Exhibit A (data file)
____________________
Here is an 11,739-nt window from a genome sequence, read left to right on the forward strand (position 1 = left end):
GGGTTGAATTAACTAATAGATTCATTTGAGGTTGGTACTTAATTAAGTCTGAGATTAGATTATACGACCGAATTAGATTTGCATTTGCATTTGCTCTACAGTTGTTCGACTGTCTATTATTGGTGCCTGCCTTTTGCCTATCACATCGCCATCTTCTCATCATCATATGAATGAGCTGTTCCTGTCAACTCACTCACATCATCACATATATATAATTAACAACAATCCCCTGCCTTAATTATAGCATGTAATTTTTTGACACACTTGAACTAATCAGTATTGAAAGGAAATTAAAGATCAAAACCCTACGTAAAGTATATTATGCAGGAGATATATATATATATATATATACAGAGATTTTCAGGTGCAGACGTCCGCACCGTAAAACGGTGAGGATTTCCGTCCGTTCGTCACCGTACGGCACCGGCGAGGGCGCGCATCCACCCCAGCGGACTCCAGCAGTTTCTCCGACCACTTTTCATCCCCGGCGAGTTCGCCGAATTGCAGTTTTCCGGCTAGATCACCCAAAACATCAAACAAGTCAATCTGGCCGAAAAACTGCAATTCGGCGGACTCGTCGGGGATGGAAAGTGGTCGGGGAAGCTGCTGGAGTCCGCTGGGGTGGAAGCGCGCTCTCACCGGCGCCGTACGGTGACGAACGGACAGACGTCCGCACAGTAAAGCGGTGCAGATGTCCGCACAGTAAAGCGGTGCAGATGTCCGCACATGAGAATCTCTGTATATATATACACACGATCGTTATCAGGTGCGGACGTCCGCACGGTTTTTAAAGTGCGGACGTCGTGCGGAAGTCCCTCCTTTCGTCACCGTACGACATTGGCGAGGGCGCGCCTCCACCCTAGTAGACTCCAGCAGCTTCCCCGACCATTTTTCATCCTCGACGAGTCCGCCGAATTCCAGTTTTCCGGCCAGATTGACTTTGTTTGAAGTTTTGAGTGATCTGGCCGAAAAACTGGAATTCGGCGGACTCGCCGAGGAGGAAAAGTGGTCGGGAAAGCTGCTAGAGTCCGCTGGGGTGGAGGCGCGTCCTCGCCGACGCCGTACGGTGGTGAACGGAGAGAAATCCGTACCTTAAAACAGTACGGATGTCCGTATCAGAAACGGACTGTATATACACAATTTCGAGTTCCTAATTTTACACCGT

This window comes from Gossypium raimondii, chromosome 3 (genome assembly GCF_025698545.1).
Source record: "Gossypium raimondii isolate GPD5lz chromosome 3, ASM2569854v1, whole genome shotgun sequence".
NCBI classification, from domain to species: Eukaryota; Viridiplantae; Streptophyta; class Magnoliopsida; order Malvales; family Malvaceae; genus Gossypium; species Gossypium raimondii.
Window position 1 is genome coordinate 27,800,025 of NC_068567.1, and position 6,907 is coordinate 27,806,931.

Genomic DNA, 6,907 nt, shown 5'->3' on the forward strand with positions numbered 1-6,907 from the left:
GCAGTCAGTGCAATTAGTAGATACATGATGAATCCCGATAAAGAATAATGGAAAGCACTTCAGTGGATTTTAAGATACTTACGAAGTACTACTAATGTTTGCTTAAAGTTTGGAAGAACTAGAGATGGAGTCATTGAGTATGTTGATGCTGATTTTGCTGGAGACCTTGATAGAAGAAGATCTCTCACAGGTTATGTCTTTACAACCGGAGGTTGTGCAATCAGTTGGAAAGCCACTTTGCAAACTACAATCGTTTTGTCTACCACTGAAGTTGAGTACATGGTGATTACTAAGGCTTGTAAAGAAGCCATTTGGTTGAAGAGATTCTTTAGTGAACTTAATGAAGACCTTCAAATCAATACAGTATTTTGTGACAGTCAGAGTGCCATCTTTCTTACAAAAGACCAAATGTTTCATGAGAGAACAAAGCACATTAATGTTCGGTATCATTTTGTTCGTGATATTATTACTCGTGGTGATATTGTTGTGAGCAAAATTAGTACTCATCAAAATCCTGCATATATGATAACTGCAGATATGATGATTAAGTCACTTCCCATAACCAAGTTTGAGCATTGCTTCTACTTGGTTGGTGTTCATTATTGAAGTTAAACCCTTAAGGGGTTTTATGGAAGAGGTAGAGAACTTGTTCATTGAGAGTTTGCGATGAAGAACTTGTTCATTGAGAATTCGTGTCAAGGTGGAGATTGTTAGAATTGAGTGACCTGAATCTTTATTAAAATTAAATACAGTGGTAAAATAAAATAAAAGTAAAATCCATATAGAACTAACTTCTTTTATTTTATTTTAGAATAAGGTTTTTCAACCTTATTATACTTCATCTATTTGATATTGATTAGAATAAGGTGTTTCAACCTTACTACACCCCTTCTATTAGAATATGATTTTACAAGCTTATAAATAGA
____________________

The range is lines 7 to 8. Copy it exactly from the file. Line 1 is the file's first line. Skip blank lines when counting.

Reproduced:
Genomic DNA, 6,907 nt, shown 5'->3' on the forward strand with positions numbered 1-6,907 from the left:
GCAGTCAGTGCAATTAGTAGATACATGATGAATCCCGATAAAGAATAATGGAAAGCACTTCAGTGGATTTTAAGATACTTACGAAGTACTACTAATGTTTGCTTAAAGTTTGGAAGAACTAGAGATGGAGTCATTGAGTATGTTGATGCTGATTTTGCTGGAGACCTTGATAGAAGAAGATCTCTCACAGGTTATGTCTTTACAACCGGAGGTTGTGCAATCAGTTGGAAAGCCACTTTGCAAACTACAATCGTTTTGTCTACCACTGAAGTTGAGTACATGGTGATTACTAAGGCTTGTAAAGAAGCCATTTGGTTGAAGAGATTCTTTAGTGAACTTAATGAAGACCTTCAAATCAATACAGTATTTTGTGACAGTCAGAGTGCCATCTTTCTTACAAAAGACCAAATGTTTCATGAGAGAACAAAGCACATTAATGTTCGGTATCATTTTGTTCGTGATATTATTACTCGTGGTGATATTGTTGTGAGCAAAATTAGTACTCATCAAAATCCTGCATATATGATAACTGCAGATATGATGATTAAGTCACTTCCCATAACCAAGTTTGAGCATTGCTTCTACTTGGTTGGTGTTCATTATTGAAGTTAAACCCTTAAGGGGTTTTATGGAAGAGGTAGAGAACTTGTTCATTGAGAGTTTGCGATGAAGAACTTGTTCATTGAGAATTCGTGTCAAGGTGGAGATTGTTAGAATTGAGTGACCTGAATCTTTATTAAAATTAAATACAGTGGTAAAATAAAATAAAAGTAAAATCCATATAGAACTAACTTCTTTTATTTTATTTTAGAATAAGGTTTTTCAACCTTATTATACTTCATCTATTTGATATTGATTAGAATAAGGTGTTTCAACCTTACTACACCCCTTCTATTAGAATATGATTTTACAAGCTTATAAATAGA